If you’ve searched the archives, you may have seen our previous tax return tips already. We’re live with an update to get you up to speed for your tax file this year too.
It’s worth pointing out that you don’t have to fill out any forms alone. In fact, experts do suggest hiring a tax preparer or using an online tax return tool that can do the hard work for you. The most important thing is to use a trusted source.
Either way, you’ll also still need to get organized even if a pro is doing it for you; gather your required documents so you’re ready to go.
What documents are required, you ask?
You need to prove your basic personal information first. This includes your social security number (SSN) or Individual Taxpayer Identification Number (ITIN). Don’t forget your name (we hope that’s unlikely!), address and marital status, which you’ll also need.
A marriage certificate isn’t needed if you’re filing jointly, so that’s one thing off your list.
Get hold of the W-2 form (this must be legally provided by your employer before 31 January each year). It’s sometimes called a Wage and Tax Settlement, and it reports your annual wages and taxes withheld from paychecks.
All good so far?
Then you might also need the 1099 form (that reports additional earnings you’ve received throughout the year). These don’t include the earnings reported on a W-2 form. There are different types of 1099 forms, such as those for independent contractors or ones used to report the cancellation of debt, for example.
Good to know!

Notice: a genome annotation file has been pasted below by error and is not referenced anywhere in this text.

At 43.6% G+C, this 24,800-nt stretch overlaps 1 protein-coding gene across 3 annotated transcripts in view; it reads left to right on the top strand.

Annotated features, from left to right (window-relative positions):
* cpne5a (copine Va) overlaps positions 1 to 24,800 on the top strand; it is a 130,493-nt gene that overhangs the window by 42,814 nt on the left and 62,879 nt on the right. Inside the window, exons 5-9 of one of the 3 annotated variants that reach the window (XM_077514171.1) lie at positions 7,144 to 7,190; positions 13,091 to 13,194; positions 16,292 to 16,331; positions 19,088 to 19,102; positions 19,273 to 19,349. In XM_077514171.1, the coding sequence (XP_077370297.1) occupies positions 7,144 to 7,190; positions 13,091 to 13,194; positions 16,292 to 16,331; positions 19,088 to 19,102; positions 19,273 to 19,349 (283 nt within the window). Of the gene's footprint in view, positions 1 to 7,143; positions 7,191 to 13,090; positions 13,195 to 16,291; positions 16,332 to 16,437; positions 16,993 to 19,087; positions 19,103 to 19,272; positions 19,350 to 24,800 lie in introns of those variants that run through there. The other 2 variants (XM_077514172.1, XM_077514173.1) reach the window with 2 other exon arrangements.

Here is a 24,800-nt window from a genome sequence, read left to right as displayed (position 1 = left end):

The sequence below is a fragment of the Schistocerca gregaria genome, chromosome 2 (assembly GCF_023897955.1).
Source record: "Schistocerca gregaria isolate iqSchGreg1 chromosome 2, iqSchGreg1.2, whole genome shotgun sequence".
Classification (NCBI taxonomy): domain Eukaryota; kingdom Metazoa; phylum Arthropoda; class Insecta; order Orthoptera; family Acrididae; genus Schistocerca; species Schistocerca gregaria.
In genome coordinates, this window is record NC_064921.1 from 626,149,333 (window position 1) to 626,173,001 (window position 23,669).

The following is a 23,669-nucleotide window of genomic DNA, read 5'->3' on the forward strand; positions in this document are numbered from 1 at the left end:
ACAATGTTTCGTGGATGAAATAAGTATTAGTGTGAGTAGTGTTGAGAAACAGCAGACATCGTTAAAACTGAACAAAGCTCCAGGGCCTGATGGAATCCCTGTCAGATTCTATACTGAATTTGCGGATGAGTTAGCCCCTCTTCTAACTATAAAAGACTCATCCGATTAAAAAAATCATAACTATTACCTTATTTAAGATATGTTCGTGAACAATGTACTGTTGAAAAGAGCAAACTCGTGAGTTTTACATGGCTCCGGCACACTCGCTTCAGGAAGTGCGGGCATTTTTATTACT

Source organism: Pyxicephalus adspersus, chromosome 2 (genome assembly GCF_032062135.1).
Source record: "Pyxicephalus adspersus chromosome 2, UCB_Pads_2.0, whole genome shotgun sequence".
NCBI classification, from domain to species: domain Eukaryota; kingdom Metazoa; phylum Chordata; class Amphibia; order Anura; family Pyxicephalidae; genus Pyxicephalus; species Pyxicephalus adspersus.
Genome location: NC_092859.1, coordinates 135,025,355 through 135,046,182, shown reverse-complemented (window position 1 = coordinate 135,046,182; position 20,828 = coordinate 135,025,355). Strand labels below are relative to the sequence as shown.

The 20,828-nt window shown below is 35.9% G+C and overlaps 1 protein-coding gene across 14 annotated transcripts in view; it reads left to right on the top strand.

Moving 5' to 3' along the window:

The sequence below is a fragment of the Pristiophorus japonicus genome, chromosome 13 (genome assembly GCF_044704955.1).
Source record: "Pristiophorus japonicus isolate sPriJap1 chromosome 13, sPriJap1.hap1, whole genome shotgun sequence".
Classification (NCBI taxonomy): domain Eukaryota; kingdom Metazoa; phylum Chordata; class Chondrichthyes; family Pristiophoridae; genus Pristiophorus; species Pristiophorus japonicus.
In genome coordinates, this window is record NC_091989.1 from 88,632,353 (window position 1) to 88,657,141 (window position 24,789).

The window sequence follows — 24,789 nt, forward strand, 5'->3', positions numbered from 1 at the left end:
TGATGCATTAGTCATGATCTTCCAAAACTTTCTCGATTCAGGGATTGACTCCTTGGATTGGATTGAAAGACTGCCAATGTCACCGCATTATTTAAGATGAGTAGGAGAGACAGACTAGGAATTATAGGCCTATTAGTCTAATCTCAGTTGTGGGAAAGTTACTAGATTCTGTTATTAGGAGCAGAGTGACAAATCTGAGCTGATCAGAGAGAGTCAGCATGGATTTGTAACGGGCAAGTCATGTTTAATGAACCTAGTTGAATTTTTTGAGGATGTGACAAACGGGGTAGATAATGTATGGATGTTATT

Not everyone will have a 1099 form.
Working from home reductions are available if you have a 1099 job and work a lot from home. So make sure you claim it if it’s available to you.
Other tax credits and deductions are out there too, say if you’re paying university tuition or student loan interest. If so, two 1098 forms will be needed, one from your university and one from the student loan provider.
Remember, always keep a record of your earnings throughout the year so you can report them. Keep receipts and download bank statements so you can prove the total income you’re reporting. The IRS doesn’t need you to submit this documentation but if you ever get audited, they may ask for the proof.
Keep documentation for up to three years.
We’re getting there. Next, it’s proof of medical insurance. Depending on your situation, there are three different 1095 forms and you’ll need one to prove you’re covered and avoid a penalty.
If you had to file for taxes last year, keep that return handy. You may need it to electronically sign your current tax return, plus it can also help verify information.
We hope this walk-through has helped get you started. Tax refund on the way? Have it paid into MAJORITY’s FDIC-insured account with no overdraft or minimum balance fees!